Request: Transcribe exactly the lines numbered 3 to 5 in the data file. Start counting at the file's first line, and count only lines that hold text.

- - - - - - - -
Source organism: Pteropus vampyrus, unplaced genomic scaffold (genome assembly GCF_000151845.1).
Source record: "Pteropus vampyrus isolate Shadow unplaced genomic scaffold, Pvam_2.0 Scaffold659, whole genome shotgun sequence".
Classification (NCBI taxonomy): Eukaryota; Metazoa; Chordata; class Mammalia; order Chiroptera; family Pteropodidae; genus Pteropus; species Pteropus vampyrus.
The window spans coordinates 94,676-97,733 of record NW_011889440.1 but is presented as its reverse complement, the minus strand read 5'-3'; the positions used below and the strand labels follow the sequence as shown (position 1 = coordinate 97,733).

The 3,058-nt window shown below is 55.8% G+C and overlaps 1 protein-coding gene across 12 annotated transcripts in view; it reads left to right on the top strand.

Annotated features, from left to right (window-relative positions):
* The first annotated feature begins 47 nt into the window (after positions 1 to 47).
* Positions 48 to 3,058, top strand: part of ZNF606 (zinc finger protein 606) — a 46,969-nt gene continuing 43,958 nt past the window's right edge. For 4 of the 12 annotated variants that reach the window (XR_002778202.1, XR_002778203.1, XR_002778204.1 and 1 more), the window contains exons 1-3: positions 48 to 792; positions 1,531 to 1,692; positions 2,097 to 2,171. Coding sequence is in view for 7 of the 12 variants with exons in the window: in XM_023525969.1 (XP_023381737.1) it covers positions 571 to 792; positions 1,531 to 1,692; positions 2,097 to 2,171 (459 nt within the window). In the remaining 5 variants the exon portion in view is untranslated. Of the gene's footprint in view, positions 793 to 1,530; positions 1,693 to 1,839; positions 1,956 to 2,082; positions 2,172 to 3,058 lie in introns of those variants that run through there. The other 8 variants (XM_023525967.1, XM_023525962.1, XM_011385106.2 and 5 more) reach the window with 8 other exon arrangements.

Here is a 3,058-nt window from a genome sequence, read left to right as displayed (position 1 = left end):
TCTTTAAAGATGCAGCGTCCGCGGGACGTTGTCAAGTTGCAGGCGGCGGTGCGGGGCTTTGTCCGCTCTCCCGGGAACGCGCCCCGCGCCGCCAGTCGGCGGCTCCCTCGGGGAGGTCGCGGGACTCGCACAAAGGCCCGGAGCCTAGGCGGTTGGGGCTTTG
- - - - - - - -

Classification (NCBI taxonomy): Eukaryota; Metazoa; Chordata; class Mammalia; order Chiroptera; family Pteropodidae; genus Pteropus; species Pteropus vampyrus.
The window spans coordinates 94,676-97,733 of record NW_011889440.1 but is presented as its reverse complement, the minus strand read 5'-3'; the positions used below and the strand labels follow the sequence as shown (position 1 = coordinate 97,733).

The 3,058-nt window shown below is 55.8% G+C and overlaps 1 protein-coding gene across 12 annotated transcripts in view; it reads left to right on the top strand.